Papua New Guinea has expended a whopping K341 million in 2019 alone to overseas countries for imported meat products while its nine cattle ranches, five abattoirs, and various piggeries lie in ruins and face the threat of being overtaken by squatters.
Quoting the 2019 figure as an example, Prime Minister Hon. James Marape said if Papua New Guineans can spend this kind of money buying meat from overseas, they most certainly can inject similar amounts back into their own economy if there was a full-time livestock market available in the country that supplied this perpetual need.
Meat consumption is estimated to be increasing at 5 percent per annum but livestock production has not increased over the last three decades in PNG, government data has indicated.
Prime Minister Marape said the creation of a separate ministry dedicated to the rehabilitation of livestock in the country and the recent appointment of South Fly MP Hon. Seki Agisa as Minister is to address this neglected area. Under the rearrangements, the former Department of Agriculture & Livestock is now separated into four ministries – Agriculture, Livestock, Oil Palm, and Coffee.
While announcing his Cabinet and these changes on Tuesday 23/08/22, PM Marape explained: “We want to see import replacement and more exports happening within the Agriculture sector which is why we have allocated four separate ministries in Agriculture.”
Import substitution and focus on export and downstream processing are at the heart of these continuing changes which began in 2019 when Marape took over as Prime Minister.
In Goroka in 2019, he announced that he wanted to see PNG become self-sufficient in livestock production by the Year 2025.
Following this in 2021, PM Marape directed the Livestock Development Corporation (LDC) to reclaim all State land that is cattle ranches, abattoirs and piggeries lost to settlers. This has led to the State Reclamation Project headed by former Agriculture & Livestock Minister Hon. John Simon that began at Corn Farm on the border of Western Highlands and Jiwaka provinces at the end of last year.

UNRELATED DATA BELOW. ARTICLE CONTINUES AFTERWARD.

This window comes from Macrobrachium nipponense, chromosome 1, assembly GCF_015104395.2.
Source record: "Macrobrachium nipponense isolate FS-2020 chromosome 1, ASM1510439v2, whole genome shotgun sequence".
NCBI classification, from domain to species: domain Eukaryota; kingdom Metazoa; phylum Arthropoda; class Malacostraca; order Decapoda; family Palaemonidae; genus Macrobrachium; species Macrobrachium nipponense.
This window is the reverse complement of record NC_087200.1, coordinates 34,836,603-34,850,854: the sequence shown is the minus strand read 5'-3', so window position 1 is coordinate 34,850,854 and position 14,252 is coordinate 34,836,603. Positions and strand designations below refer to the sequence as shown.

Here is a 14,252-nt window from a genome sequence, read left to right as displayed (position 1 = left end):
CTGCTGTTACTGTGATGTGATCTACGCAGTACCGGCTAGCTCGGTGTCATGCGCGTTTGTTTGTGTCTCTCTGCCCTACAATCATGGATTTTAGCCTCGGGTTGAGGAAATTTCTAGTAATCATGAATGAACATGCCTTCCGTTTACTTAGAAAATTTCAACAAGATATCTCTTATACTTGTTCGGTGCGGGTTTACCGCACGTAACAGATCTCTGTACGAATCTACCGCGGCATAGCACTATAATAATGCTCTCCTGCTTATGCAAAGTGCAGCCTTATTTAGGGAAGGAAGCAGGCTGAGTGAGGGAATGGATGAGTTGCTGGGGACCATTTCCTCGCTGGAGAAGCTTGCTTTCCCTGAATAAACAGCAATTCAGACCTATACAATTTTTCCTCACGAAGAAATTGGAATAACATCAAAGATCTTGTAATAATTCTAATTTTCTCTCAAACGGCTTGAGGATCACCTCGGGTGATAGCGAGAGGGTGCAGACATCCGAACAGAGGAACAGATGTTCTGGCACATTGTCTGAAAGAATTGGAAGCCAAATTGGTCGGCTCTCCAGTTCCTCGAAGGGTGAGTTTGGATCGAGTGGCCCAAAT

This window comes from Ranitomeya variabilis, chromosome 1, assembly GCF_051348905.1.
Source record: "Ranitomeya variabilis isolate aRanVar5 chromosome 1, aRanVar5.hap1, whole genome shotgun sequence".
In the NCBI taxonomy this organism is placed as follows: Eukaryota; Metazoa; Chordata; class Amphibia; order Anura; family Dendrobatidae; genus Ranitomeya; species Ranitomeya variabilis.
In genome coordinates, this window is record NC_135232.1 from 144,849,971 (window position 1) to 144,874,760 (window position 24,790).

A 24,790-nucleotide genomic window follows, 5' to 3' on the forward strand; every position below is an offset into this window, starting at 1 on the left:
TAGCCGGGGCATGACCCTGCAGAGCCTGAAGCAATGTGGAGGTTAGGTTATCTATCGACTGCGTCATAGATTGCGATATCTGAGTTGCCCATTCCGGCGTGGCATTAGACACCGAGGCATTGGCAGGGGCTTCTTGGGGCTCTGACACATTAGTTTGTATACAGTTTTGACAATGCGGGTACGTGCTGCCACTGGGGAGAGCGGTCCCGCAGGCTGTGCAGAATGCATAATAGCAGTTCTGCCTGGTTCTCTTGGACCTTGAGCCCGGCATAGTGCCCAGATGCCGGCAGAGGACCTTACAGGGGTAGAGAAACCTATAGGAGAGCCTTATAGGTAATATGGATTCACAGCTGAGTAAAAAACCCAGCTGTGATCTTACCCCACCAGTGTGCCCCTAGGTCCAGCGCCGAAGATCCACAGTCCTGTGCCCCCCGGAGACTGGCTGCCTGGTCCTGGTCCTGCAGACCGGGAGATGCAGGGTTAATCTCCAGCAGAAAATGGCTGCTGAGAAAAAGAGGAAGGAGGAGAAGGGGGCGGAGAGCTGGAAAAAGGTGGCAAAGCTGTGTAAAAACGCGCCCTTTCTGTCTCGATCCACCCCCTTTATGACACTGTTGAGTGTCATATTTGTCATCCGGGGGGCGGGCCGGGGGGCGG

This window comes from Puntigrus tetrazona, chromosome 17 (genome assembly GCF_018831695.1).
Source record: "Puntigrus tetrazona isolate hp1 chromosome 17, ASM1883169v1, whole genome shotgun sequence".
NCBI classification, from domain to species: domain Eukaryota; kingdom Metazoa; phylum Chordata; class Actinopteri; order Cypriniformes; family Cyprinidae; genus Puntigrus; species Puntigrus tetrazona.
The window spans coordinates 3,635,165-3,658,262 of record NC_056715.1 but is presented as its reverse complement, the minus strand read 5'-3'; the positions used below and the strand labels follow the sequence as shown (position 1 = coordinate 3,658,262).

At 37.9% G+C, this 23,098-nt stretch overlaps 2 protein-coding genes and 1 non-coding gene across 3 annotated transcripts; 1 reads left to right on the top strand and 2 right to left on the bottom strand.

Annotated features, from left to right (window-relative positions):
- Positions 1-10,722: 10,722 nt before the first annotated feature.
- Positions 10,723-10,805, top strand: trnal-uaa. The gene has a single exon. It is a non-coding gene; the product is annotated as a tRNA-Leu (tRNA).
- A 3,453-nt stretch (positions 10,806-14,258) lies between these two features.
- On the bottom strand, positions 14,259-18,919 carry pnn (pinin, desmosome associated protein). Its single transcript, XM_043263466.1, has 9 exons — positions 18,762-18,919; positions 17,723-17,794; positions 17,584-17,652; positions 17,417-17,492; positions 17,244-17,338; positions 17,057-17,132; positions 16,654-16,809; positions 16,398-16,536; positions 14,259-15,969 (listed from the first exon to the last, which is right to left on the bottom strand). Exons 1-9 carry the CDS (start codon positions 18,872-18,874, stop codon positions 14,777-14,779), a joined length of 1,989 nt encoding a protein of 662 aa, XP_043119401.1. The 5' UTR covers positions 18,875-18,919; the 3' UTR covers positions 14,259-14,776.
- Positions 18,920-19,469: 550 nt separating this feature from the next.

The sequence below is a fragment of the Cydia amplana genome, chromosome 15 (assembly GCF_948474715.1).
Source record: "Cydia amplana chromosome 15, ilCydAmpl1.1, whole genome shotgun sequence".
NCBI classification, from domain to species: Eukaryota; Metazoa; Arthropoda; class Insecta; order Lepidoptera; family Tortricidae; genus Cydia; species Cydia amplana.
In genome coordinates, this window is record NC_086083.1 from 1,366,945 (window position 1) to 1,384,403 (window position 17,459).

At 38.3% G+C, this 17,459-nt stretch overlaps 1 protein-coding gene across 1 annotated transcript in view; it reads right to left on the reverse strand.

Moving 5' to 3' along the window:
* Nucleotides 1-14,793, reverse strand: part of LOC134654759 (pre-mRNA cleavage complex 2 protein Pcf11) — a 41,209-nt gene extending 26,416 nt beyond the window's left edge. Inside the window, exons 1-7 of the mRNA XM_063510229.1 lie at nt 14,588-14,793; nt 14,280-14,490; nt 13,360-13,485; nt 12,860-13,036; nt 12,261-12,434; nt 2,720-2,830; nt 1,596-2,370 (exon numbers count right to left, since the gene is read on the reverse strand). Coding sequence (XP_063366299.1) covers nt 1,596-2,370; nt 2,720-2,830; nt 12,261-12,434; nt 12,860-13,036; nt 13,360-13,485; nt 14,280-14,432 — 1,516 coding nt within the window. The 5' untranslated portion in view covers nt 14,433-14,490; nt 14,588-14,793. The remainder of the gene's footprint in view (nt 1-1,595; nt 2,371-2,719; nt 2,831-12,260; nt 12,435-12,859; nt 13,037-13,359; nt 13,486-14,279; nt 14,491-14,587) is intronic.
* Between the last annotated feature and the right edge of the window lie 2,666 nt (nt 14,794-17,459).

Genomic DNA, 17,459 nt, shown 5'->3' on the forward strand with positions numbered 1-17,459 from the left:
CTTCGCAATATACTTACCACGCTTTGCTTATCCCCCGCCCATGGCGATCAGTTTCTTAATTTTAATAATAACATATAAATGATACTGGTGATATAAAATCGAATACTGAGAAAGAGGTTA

The new Minister Agisa will continue and expand this work further, PM Marape said this recently.
Terry Koim, Managing Director for LDC, last week (25/08/22) described the Prime Minister’s bold move as “taking the bull by the horns”, in light of the absolute lack of attention successive governments have given to livestock management and development over the years that has led to the closure of nearly all of its ranches and abattoirs.
Koim says a total of 23,700 hectares of land is the sum of the State’s livestock fields, much of it lost to squatters but now being reclaimed gradually.
Koim adds the benefit of a separate ministry gives strategic focus and concentrated work on reclaiming and rehabilitating these fields and facilities, restocking and breeding, processing the livestock, and, in the immediate future, exporting. Legislative and structural changes also need to be made to empower and strengthen the LDC to take this work to the next level, he says.
The LDC was established under the initial Pangu Government in 1983 to take over the responsibilities and operations of the various ranches, abattoirs, and piggeries in the country, in an effort to commercialize the successful livestock division of the old Department of Primary Industry.
It was incorporated as a 100 percent National Government entity and operates under the Companies Act 1997 yet is not declared as a ‘regulatory statutory authority.
In its early days, LDC was successful financially but was grossly mismanaged and over time left to deteriorate. Without sustainable programs in place and good leadership, LDC was forced to close most of its facilities, in turn forcing Papua New Guineans to turn to overseas markets especially Australia and New Zealand to buy their livestock supply in quantities.
With the return of attention to Livestock in this major way, PNG can now produce and supply its own livestock and look at exporting this to nearby markets in the near future.
Prime Minister Marape said he was very keen on capitalizing on the existing bilateral arrangements PNG has with its neighbor Indonesia to export PNG beef there. Indonesia has a population of nearly 280 million people and has an increasing market for beef.